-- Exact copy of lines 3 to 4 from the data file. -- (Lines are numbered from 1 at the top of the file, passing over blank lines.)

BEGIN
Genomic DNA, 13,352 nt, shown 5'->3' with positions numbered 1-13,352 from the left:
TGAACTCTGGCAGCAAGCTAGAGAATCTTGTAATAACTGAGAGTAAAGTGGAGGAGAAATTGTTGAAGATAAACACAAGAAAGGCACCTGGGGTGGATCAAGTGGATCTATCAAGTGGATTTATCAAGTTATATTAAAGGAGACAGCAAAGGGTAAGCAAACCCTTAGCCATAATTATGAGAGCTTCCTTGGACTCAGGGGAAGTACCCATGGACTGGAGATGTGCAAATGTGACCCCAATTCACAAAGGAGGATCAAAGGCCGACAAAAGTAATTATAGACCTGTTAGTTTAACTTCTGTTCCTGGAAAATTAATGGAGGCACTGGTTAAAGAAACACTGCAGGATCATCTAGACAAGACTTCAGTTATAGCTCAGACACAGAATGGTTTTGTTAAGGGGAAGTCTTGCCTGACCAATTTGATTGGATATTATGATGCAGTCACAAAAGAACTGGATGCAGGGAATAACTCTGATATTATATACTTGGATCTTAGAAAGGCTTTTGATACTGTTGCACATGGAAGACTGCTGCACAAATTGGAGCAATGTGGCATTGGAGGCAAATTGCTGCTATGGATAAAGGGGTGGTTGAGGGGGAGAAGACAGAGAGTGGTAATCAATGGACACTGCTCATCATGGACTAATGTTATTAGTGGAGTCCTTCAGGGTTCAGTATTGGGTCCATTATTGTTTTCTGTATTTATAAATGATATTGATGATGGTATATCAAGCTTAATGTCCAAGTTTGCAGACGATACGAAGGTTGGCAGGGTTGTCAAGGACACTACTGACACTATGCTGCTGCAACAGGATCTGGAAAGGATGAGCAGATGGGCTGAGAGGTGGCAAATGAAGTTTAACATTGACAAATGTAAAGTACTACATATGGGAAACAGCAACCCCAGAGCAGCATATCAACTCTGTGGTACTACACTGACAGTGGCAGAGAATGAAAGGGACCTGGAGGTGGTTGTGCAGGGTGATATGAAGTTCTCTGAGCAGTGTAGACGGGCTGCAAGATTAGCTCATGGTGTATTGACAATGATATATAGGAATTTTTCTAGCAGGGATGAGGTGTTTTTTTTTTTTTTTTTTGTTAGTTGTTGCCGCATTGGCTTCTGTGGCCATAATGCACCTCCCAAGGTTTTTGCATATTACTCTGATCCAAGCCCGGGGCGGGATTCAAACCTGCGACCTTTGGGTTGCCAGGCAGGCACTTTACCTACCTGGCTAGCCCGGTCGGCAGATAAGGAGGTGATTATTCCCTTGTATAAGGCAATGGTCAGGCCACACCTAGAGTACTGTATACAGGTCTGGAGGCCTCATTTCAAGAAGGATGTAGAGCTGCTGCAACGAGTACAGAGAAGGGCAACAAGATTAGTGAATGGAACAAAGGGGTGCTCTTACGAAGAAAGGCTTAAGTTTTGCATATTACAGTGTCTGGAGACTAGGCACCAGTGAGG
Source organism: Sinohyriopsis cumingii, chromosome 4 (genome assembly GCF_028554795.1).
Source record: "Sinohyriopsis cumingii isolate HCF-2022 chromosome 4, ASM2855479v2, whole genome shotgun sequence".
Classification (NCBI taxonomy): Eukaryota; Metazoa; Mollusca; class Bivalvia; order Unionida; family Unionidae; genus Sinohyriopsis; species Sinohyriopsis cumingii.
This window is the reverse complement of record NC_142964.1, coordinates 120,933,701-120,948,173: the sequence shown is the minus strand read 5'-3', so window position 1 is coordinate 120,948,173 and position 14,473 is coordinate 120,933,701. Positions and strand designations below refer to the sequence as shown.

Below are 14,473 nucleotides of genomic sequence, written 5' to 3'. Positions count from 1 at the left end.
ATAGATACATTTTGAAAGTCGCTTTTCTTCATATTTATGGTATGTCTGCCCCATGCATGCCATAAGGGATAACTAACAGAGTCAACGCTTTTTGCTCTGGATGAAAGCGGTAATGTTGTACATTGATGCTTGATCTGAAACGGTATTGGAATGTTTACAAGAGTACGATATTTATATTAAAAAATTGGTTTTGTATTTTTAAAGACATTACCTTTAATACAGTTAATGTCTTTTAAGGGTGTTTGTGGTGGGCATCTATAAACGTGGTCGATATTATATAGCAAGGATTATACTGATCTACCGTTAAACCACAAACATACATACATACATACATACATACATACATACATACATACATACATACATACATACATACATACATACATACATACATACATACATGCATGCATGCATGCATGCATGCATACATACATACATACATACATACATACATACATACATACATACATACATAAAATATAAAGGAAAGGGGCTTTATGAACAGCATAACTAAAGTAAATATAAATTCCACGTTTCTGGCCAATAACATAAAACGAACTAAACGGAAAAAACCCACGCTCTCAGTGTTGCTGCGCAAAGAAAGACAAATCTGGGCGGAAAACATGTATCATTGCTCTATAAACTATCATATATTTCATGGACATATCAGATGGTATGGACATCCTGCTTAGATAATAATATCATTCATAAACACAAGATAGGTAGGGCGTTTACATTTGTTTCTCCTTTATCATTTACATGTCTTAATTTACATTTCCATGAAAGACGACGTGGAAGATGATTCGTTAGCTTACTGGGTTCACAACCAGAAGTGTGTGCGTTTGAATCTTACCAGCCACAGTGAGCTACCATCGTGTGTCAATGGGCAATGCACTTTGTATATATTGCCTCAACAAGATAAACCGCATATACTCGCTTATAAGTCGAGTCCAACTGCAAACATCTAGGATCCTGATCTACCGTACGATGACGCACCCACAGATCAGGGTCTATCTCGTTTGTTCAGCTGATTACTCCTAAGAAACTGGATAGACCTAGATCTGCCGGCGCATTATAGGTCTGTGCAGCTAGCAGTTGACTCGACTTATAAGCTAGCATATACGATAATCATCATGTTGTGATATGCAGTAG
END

Source organism: Sinohyriopsis cumingii, chromosome 4 (genome assembly GCF_028554795.1).
Source record: "Sinohyriopsis cumingii isolate HCF-2022 chromosome 4, ASM2855479v2, whole genome shotgun sequence".